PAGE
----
punkwalrus (punkwalrus) wrote,

Yesterday was too much.

So, I am tired, but I got to work. It was early morning, so it wasn't too hot out, but when I got to work, I was exhausted. I nearly fell asleep several times at my desk. I drank coffee, had Chinese food... I felt better.

Getting home nearly killed me. From my office to the Silver Spring Metro is about a block downhill. Normally, not a bad thing. But the air was thick and choking with smog. The pollen counts have been high for grass all week, but with the smog, it was worse. On top of that, I have to pass by a major bus hub, so my face got blasted with the hot, smog-charged air of Silver Spring's huge busses. Then the escalator was broke, so I had to walk up the escalator (the elevator was also broke), and my asthma was in full swing.

Did I mention my inhaler was empty? Yeah, nice thing to find out when I needed it over the weekend. My refill was waiting for me at the pharmacy.

So I get on the train, gasping and wheezing, but trying to hide it so a bunch of strangers don't keep saying, "Are you okay?" and then report I am a terrorist. Finally, I get off at Metro Center to get on the Orange line and...

... the fucking train has no AC. It was like a goddamn sweat lodge. It got even worse when we went above ground, and the sun heated us to a temperature that was barely at a level where consciousness could be maintained. I must have passed out once or twice. I became nauseous and dizzy. Finally, we stopped at the end of the line, and I got off to sweltering heat waving off the outside train platform that was almost like a blast of cool air compared to the train. It picked me up enough to get to... another broken escalator. The line for the elevator was about 10 minutes long. I didn't think I had 10 minute of consciousness left in me. So I trudged up the escalator and made it through the turnstile, my vision turning orange and brown with spots. My face felt tingly, my fingers were going numb, and I barely made it to the car where I spent moments in a "time warp" that I don't remember very well, but the car had AC, so I lived another day.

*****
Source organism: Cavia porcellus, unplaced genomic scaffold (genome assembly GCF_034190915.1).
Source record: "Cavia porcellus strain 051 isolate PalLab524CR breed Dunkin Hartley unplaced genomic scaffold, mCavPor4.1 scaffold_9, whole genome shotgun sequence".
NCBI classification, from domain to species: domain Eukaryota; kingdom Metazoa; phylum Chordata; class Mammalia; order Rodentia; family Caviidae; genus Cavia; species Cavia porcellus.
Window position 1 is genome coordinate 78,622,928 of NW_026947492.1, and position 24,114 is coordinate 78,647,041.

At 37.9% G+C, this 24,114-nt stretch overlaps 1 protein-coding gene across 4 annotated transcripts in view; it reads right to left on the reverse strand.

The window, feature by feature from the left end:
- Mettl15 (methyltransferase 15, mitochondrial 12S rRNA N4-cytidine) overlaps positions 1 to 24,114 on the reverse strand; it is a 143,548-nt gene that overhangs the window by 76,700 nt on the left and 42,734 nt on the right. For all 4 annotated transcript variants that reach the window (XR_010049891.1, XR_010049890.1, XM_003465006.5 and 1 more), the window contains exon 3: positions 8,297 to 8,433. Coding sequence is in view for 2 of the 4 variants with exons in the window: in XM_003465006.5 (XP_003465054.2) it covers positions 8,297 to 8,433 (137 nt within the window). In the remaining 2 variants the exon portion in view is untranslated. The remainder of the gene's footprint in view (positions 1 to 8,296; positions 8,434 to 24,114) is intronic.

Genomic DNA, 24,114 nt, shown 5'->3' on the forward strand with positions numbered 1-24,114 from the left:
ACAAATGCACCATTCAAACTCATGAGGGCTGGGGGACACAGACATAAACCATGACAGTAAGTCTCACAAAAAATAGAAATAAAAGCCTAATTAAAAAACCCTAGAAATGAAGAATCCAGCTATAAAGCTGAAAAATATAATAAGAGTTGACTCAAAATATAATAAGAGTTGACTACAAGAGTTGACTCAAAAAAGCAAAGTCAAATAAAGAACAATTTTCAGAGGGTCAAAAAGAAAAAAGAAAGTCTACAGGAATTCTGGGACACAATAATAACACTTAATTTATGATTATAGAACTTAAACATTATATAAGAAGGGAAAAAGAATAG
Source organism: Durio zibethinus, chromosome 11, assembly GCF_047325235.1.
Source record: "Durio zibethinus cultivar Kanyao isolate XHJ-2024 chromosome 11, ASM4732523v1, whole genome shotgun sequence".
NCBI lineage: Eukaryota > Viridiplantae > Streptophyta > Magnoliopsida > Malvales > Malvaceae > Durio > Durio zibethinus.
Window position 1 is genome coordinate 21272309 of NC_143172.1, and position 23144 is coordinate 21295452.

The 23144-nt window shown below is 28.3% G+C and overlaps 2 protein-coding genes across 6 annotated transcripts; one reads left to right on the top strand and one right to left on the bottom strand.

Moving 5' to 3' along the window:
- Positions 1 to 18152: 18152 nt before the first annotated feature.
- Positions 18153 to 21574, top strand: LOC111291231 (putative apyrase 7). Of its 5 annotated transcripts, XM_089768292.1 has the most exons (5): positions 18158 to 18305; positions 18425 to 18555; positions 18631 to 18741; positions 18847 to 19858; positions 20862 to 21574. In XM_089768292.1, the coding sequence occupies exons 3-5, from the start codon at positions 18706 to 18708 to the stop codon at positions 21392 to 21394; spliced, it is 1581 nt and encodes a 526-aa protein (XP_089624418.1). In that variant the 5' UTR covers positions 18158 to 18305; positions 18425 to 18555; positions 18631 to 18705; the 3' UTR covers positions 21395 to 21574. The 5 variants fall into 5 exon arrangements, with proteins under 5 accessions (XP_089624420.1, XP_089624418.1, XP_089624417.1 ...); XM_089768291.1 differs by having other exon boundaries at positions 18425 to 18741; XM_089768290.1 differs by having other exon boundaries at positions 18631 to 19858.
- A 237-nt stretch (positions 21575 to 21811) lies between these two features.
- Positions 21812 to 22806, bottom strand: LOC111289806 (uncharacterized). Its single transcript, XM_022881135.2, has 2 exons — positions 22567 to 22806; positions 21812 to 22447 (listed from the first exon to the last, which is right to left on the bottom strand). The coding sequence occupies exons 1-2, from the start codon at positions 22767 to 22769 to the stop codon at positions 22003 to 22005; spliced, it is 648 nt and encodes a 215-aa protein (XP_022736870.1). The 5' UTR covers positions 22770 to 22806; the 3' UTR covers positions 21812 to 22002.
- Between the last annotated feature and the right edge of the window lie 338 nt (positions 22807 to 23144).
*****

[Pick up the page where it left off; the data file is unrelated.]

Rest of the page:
My asthma nearly killed me. My chest still aches like I have a rubber band around my rib cage. Luckily, or unluckily, I get to stay home today because the AC guy is here, and swearing at our AC. This does not look good.
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